What is Coconut Flour?
Coconut flour is made from the leftover coconut pulp used when making coconut milk. The pulp is then dried and ground into a flour. It's a good alternative to wheat flours for people who may have allergies or sensitivities, though it is not an equal substitution. Coconut flour is very absorbent, so adjust the liquids in your recipe.
How To Use Coconut Flour?
Coconut flour is a great choice for gluten-free baking, though it cannot be substituted in a one-to-one ratio for wheat flours or gluten-free baking blends. It's recommended to use 1/4 cup of coconut flour for every cup of wheat flour. Additionally, for every 1/4 cup of coconut flour, add an egg (or egg replacer) to help the structure of your cakes or muffins. Sift the flour before using to avoid a gritty texture. Coconut flour can also be used as a thickener for gravies, stews, or frostings.
What Does it Taste Like?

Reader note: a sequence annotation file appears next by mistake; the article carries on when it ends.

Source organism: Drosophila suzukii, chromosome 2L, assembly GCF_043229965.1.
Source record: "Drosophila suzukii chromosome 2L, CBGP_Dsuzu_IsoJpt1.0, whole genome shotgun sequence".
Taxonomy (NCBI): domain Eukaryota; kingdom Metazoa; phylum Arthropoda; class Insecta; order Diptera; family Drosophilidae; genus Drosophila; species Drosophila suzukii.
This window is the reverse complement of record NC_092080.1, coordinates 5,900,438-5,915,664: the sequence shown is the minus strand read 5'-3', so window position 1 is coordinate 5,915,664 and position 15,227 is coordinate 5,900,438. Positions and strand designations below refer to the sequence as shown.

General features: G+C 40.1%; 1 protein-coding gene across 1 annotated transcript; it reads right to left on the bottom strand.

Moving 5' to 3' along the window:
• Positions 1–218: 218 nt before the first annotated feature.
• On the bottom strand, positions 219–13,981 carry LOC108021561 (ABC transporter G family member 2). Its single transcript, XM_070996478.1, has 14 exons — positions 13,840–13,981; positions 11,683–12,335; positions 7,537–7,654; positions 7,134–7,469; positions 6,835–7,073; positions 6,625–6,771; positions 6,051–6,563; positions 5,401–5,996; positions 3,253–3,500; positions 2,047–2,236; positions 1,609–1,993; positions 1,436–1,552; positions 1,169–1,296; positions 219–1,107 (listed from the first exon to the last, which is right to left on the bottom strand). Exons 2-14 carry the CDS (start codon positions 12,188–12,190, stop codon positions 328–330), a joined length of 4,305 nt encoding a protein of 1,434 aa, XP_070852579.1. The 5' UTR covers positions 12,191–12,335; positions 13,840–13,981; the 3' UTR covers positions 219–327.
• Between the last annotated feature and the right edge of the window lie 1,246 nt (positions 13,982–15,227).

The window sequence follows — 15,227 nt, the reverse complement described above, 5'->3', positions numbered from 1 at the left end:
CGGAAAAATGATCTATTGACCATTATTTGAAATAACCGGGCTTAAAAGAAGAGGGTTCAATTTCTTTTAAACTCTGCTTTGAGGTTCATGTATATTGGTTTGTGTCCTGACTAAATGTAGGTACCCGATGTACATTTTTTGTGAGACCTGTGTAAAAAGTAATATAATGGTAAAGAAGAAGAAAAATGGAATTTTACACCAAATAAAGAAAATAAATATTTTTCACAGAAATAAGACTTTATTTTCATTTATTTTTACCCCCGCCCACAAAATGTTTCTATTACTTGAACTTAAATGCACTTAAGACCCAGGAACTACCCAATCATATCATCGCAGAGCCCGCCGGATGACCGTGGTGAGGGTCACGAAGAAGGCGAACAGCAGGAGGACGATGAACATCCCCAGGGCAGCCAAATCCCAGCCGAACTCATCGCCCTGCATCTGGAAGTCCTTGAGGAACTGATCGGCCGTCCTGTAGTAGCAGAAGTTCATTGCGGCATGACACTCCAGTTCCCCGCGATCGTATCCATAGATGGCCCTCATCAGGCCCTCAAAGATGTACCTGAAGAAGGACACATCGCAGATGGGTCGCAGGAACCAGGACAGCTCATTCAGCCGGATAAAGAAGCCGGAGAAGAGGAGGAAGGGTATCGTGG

Coconut flour does carry the nutty, sweet, and slightly floral flavors of coconut meat, though it is milder. If you prefer your baked goods not to taste like coconut, but still want to use the flour, try adding stronger flavors into the mix (such as chocolate) to mask the coconut profile.
Coconut Flour Recipes
Where to Buy Coconut Flour
Most natural grocery stores and health food markets carry coconut flour. It can also be purchased online. Coconut flour has a high fat level, which makes it prone to rancidity and oxidation, so check the expiration when buying.
Store unopened bags of coconut flour in a dry, dark, cool place. Once opened, keep sealed in a container in the refrigerator for 6 months or in the freezer for 1 year.